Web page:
While the rest of this blog will focus on how anyone can support a person who expresses suicidal thoughts, helping professionals might find it useful too.
Being a Support
When we see suicidal thoughts as pathological and immediately urgent, we run the risk of being reactionary rather than responsive. Of course there are situations where someone might be in imminent danger, and at that point calling 911 might be the only option. These situations, though, are not nearly as common as we might think they are. If our first response to someone that shares suicidal thoughts is to advise calling 911, we have missed an important opportunity to connect and understand so that we can offer support that might actually make a difference; and we run the risk of putting certain people (particularly BIPOC people) at a greater risk of harm.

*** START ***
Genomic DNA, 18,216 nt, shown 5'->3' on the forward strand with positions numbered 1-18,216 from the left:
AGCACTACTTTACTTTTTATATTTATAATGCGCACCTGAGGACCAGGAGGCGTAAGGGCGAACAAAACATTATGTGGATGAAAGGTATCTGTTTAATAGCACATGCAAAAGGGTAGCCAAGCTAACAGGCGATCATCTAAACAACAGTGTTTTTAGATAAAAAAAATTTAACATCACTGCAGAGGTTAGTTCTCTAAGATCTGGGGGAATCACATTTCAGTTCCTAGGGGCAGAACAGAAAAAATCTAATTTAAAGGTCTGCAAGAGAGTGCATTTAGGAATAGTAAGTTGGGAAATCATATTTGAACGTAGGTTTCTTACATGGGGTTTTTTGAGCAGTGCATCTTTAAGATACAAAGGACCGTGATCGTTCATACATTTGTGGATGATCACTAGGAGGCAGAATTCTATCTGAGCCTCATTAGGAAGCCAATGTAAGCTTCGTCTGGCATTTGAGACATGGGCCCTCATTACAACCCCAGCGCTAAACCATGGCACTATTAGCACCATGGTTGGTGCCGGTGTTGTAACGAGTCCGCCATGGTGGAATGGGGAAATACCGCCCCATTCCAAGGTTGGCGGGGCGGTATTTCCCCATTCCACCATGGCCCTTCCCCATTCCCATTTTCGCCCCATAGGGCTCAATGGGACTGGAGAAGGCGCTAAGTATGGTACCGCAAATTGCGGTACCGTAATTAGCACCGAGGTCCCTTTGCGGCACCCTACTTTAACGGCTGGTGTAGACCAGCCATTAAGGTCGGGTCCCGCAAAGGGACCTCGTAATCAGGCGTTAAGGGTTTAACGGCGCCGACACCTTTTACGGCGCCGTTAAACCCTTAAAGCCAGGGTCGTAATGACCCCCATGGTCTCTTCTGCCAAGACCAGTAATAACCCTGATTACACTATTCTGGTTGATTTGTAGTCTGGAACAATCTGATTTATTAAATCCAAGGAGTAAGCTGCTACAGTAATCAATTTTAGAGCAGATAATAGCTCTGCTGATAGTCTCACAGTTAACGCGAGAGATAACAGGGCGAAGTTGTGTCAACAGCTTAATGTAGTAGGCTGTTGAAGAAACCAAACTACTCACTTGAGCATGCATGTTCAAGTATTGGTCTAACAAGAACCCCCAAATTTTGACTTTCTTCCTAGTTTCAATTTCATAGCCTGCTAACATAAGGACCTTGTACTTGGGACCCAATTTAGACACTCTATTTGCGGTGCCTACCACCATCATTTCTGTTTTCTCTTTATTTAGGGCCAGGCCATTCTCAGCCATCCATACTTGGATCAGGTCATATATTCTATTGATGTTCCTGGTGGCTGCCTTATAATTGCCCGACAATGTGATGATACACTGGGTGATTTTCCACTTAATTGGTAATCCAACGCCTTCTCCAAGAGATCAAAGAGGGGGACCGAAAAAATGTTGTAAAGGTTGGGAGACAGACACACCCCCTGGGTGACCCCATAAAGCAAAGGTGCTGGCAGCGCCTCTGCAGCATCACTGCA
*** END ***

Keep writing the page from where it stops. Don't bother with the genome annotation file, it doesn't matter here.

Similarly, if we are too quick to respond to someone’s disclosure of suicidal thoughts with statements like, “you should really talk to a professional,” we have effectively communicated that their feelings are too big and scary for us to sit with.
Now, I want to be clear in saying that there is nothing wrong with being activated by someone sharing suicidal thoughts with us. This activation comes from a place of concern. It is challenging to know that someone we care deeply about is suffering, whether it is a client or a loved one. It is okay to feel panicked. What actually matters, is what you do with your panic.
When I am training new therapists I love using the analogy of being like a duck - calm on the surface, but paddling like hell underneath.
Responsive Versus Reactive
I want to share some tips with you on how you can be responsive, rather than reactive, when someone shares thoughts of suicide with you:
Step One: Check in with your body! Is your heart racing? Palms sweating? Do you feel like running out of the room? Take a moment to center yourself. A deep belly breath can help, or trying to orient yourself to the space you are in - feel your feet planted firmly on the ground, sit up nice and tall.